Location – near Tarland, Aberdeenshire
Date Visited August 1989
This caused me a great deal of confusion when I was sorting out the photographs from my 1989 trip to write this page over 30 years later. When I looked in the book we had used as a guide the logical first stop was Tomnaverie but all of the pictures I could find on line looked like the one above whereas mine looked like this
Which of course looked nothing like the one I was now looking at, there was a recumbent stone but the two flankers were missing and from what I could see the ground dropped away sharply behind what appeared to be the recumbent stone. None of the pictures I took showed a recumbent with two upright flankers and I was pretty sure I wouldn’t have gone there and failed to take a picture of what was the most obvious feature especially as there wasn’t one from either camera I had used. I looked in the Bord’s book but the picture didn’t help at all! The Julian Cope book didn’t even have a picture!
Eventually I solved the mystery when I looked on Wikipedia and discovered that the site had been excavated ten years after I’d visited and as part of that excavation they had restored the flankers either side of the recumbent stone in the photo I’d taken. The site when we visited had been in a pretty sorry state, there was a quarry eating away at the hill and the work in the quarry over the years had caused (accidentally or deliberately) the two flankers to be toppled and the recumbent stone to be turned onto it’s side.
In 1999 the site was excavated and once the turf and surface soil removed it became clear that the interior of the circle was much better preserved than had been expected. The excavation showed that the hilltop had first been used for pyres and eventually this created a mound of burnt residues, including cremated human bones. This mound had later been surrounded with rubble and boulders to form a polygonal cairn and the rubble had been extended further outward to make a roughly level platform over the summit of the hill. The excavation showed the cairn seems to have been constructed so as to prepare the way for the circle to be added in a pre-arranged alignment – this has since been demonstrated for other recumbent circles. It had previously been expected the cairn would have been built after the circle.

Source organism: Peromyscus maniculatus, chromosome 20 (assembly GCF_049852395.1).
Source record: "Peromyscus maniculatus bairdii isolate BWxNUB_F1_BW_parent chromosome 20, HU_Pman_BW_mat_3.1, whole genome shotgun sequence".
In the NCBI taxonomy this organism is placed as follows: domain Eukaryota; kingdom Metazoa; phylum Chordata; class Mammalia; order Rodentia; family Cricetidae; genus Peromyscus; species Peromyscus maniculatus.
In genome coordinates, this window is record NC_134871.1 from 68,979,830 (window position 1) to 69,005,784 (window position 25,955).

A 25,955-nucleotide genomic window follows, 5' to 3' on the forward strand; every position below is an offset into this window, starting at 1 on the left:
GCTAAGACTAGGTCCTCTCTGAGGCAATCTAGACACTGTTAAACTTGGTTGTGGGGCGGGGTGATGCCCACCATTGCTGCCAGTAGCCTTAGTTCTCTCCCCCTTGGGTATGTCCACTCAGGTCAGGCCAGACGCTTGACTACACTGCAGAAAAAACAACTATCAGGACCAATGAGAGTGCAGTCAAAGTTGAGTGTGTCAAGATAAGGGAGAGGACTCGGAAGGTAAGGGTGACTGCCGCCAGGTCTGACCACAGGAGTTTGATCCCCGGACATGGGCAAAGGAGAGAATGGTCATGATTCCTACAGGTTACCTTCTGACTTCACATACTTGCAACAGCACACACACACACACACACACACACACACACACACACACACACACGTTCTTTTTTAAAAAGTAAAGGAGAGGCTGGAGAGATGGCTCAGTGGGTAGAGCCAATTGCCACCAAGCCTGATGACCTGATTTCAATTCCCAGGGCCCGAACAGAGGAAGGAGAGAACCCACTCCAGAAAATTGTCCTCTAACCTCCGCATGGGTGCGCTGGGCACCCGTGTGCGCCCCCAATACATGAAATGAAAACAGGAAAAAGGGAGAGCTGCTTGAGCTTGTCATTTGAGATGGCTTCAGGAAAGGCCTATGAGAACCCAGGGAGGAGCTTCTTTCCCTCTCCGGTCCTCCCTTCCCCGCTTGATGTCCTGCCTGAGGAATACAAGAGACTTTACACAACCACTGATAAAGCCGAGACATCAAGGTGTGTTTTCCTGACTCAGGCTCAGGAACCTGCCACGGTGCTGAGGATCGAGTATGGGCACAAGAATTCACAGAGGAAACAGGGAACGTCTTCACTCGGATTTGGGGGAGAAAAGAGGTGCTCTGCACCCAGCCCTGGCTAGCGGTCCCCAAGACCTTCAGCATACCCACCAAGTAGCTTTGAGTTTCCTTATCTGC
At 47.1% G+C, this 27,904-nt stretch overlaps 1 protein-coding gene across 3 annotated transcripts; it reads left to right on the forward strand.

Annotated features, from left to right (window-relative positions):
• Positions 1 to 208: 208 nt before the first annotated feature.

The circle is 56 ft across with the recumbent stone and its adjacent flankers looking southwest. The recumbent is a granite block 10.5 ft × 3.3 ft × 3.8 ft (length x thickness x height) and weighing 7.2 tons. The granite is intruded with quartz so as a whole this massive stone has a lighter colour than its attendant stones. It has two cup marks, one on its top and the other on its outer face. Apart from the recumbent and flankers, originally there were ten other stones but two of these, both to the northwest, are now missing. A stone to the southeast is light grey in colour whereas the others, and the flankers, are pale red. In 2003 part of the quarry was back-filled and the area was landscaped. When viewed from across the circle the recumbent, now restored to its original position, points to the mountain Lochnagar. It is also the position where the full moon sets at midsummer.
(above information from the Wikipedia entry)
Modern Photograph above from this site otherwise all photographs ©Kevin Geraghty-Shewan